Saturday, October 6, 2012

Prague: Walking Tour in the "Walkable" City of Czech Republic

Although Prague is noted to be one of Europe's most charming cities, it is also known for being a very "walkable" city.

My walking tour was a two-day affair, and though agents abound offering their "free" services, I decided to explore Prague on my own. 

Starting from the bus station at Florenc, the first landmark I passed was the Powder Gate, which served as an entrance to the Old Town. Minutes later, I found myself getting lost in the Old Town taking endless shots of the square. The Old Town is Prague's center, where the historical buildings and monuments are found, one of which is the famed Astronomical Clock (Orloj).

Powder Gate.
Old Town Square

Astronomical Clock (Orloj)

Old Town buildings

Later in the evening, my host and I met for dinner. We crossed the less crowded bridge, and had a hearty meal in Cafe Savoy, one of Prague's oldest restaurants. The restaurant has been around since the 1890s, but during communism, most establishments flaunting aristocracy have been shut down. After liberation, the locals were back to their lifestyle of being able to take time to enjoy a meal over long conversations or contemplation. 

less crowded bridge (Most Legii)

feeling aristocratic at Cafe Savoy;
on the way to the loo,
you can have a glimpse at how they bake their own breads

The following day, I promised to beat the crowd, as the Charles Bridge tends to get packed with tourists. And I was right. 

Charles Bridge

I walked uphill to reach the Prague Castle, and almost gave up catching my breath. Reaching the castle was almost a prize itself, as you enjoy a magnificent view of Prague.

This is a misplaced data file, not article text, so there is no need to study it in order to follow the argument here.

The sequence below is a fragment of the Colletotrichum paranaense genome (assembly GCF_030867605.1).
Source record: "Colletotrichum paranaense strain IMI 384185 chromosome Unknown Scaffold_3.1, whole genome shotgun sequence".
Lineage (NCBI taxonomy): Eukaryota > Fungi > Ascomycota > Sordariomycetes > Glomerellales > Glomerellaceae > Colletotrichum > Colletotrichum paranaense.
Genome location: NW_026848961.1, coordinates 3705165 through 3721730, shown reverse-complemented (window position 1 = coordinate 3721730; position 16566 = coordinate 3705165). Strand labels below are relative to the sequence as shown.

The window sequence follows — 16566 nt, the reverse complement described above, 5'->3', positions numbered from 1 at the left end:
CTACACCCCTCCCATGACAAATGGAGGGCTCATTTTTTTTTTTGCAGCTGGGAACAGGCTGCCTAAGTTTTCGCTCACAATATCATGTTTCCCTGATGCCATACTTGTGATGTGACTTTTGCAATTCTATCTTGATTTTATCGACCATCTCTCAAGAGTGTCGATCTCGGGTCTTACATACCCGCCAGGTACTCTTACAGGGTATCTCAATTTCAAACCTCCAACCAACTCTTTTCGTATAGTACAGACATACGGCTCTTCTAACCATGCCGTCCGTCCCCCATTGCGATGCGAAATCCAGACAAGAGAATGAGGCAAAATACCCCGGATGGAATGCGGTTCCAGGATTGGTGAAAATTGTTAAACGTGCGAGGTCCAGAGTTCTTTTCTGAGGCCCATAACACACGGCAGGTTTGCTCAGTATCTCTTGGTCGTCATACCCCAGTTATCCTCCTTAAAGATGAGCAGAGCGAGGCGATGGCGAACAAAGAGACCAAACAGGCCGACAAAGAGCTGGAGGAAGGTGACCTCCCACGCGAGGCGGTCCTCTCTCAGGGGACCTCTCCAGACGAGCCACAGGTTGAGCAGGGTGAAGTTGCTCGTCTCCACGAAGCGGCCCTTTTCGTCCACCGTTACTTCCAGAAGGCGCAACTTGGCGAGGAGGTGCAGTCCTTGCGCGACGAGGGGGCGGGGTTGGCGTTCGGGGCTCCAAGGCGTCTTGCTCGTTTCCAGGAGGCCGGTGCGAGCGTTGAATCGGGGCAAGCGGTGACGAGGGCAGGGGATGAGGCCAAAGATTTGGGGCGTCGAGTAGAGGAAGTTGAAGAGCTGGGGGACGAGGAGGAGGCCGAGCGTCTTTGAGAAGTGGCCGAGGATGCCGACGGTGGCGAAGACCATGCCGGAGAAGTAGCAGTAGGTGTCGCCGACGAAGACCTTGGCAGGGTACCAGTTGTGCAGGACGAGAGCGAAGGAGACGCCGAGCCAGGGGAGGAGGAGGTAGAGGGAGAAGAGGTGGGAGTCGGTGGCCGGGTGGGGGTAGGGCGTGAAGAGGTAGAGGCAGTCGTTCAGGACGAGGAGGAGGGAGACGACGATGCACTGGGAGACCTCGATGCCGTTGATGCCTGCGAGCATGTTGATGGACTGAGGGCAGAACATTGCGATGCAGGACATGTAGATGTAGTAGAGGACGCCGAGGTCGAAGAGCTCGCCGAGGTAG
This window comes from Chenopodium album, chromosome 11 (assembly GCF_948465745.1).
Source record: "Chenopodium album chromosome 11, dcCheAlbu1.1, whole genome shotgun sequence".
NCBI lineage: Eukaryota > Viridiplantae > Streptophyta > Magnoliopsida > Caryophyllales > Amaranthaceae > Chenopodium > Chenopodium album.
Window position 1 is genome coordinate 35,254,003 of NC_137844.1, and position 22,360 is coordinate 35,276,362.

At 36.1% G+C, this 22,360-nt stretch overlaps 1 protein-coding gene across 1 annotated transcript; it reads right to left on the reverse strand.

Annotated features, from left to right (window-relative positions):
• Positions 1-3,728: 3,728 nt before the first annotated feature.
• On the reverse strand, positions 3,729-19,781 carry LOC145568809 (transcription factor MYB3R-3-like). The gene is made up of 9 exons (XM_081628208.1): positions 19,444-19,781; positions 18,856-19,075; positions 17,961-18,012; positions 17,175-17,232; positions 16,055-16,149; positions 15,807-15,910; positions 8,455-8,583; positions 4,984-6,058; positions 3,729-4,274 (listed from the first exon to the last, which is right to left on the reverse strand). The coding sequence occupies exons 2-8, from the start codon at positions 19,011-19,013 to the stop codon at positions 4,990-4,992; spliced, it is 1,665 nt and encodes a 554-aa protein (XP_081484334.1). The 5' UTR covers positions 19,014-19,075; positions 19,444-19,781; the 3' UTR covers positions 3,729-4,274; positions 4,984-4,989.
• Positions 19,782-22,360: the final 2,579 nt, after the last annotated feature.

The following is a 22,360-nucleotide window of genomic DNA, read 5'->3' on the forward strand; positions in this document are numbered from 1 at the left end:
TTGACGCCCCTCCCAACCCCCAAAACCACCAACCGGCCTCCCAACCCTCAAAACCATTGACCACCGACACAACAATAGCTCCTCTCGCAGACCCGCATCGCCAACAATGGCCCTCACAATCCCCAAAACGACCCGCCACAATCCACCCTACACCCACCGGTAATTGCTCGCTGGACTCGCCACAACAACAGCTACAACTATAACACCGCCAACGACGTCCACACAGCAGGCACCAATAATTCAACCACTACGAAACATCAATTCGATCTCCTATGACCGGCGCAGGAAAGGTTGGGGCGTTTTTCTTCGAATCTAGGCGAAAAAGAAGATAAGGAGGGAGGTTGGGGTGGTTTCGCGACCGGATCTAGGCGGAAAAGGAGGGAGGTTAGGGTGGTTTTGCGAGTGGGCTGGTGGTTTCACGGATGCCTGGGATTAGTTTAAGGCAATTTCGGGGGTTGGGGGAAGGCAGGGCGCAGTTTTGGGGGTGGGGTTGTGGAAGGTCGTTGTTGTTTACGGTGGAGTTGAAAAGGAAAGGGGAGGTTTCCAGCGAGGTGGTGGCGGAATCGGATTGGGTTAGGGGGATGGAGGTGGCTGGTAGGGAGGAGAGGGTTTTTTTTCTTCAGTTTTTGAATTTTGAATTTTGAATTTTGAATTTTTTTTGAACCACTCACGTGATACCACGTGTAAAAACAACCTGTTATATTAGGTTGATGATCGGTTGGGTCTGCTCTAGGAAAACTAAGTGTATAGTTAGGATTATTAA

the climb uphill. erm, i was actually looking back.
the castle.

view over Prague
I took the stairs downhill, which was surprisingly empty, save for a few travelers like myself, trying to escape the multitude.

the road less traveled. hah!

where are the tourists?

I spent some time in the quaint Lesser Town (Malá strana). There is a courtyard which is transformed every night into a smorgasbord of sausages and the famous Prague ham. Not to miss is the Lennon Wall, a graffiti of the young Czech's expression of their sentiments against communism. Also found here is a canal with water wheel.

Lesser Town and the
delish Prague ham. *drool*

on a quieter time.
before noon.
Lennon Wall

On the other side of the bridge, is the Jewish quarter, also called Josefov. Here you'll find some synagogues, the old Jewish cemetery, and Kafka's monument.

Jewish cemetery

Franz Kafka's monument

Back in the center, I passed by Artbanka Museum of Young Art and  the Estate Theatre, where Mozart's opera Don Giovanni was first performed. 

To cap the night, I had a cup of coffee in Cafe Louvre, which Albert Einstein & Franz Kafka frequented during the pinnacle of the Prague cafe society. 

if you're looking at infographics, it doesn't matter which language it's written in.
their classic Melange.

where Albert Einstein used to sip a cup and
mull over the theory of relativity: E = mc2.

Special Tip : Since most of the paths are made up of uneven cobblestones, make sure you are wearing a comfortable pair of walking shoes.

How about you, where have you gone recently, exploring a city by foot?


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